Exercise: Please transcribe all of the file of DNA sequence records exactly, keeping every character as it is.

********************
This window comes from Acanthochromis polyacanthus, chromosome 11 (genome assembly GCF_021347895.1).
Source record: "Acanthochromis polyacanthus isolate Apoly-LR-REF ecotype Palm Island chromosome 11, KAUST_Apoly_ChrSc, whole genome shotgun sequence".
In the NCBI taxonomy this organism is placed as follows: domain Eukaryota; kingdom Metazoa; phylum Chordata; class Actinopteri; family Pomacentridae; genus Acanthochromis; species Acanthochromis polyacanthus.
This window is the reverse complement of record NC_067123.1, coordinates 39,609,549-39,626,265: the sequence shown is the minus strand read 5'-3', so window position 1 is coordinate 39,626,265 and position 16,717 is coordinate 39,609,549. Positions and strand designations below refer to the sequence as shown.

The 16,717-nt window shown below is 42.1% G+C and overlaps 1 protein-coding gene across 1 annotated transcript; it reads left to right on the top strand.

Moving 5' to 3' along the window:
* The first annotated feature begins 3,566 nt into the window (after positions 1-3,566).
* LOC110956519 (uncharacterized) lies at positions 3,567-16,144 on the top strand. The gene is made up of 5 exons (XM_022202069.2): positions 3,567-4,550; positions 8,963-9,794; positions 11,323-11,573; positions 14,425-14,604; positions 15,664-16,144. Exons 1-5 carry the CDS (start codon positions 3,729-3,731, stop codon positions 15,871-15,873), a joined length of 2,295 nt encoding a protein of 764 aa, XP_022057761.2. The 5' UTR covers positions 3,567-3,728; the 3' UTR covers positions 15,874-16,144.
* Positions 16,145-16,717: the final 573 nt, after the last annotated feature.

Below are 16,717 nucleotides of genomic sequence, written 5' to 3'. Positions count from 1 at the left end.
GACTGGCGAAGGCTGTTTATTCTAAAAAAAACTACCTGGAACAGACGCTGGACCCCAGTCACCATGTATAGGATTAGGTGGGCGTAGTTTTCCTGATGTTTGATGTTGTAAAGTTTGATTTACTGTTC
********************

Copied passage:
This window comes from Acanthochromis polyacanthus, chromosome 11 (genome assembly GCF_021347895.1).
Source record: "Acanthochromis polyacanthus isolate Apoly-LR-REF ecotype Palm Island chromosome 11, KAUST_Apoly_ChrSc, whole genome shotgun sequence".
In the NCBI taxonomy this organism is placed as follows: domain Eukaryota; kingdom Metazoa; phylum Chordata; class Actinopteri; family Pomacentridae; genus Acanthochromis; species Acanthochromis polyacanthus.
This window is the reverse complement of record NC_067123.1, coordinates 39,609,549-39,626,265: the sequence shown is the minus strand read 5'-3', so window position 1 is coordinate 39,626,265 and position 16,717 is coordinate 39,609,549. Positions and strand designations below refer to the sequence as shown.

The 16,717-nt window shown below is 42.1% G+C and overlaps 1 protein-coding gene across 1 annotated transcript; it reads left to right on the top strand.

Moving 5' to 3' along the window:
* The first annotated feature begins 3,566 nt into the window (after positions 1-3,566).
* LOC110956519 (uncharacterized) lies at positions 3,567-16,144 on the top strand. The gene is made up of 5 exons (XM_022202069.2): positions 3,567-4,550; positions 8,963-9,794; positions 11,323-11,573; positions 14,425-14,604; positions 15,664-16,144. Exons 1-5 carry the CDS (start codon positions 3,729-3,731, stop codon positions 15,871-15,873), a joined length of 2,295 nt encoding a protein of 764 aa, XP_022057761.2. The 5' UTR covers positions 3,567-3,728; the 3' UTR covers positions 15,874-16,144.
* Positions 16,145-16,717: the final 573 nt, after the last annotated feature.

Below are 16,717 nucleotides of genomic sequence, written 5' to 3'. Positions count from 1 at the left end.
GACTGGCGAAGGCTGTTTATTCTAAAAAAAACTACCTGGAACAGACGCTGGACCCCAGTCACCATGTATAGGATTAGGTGGGCGTAGTTTTCCTGATGTTTGATGTTGTAAAGTTTGATTTACTGTTC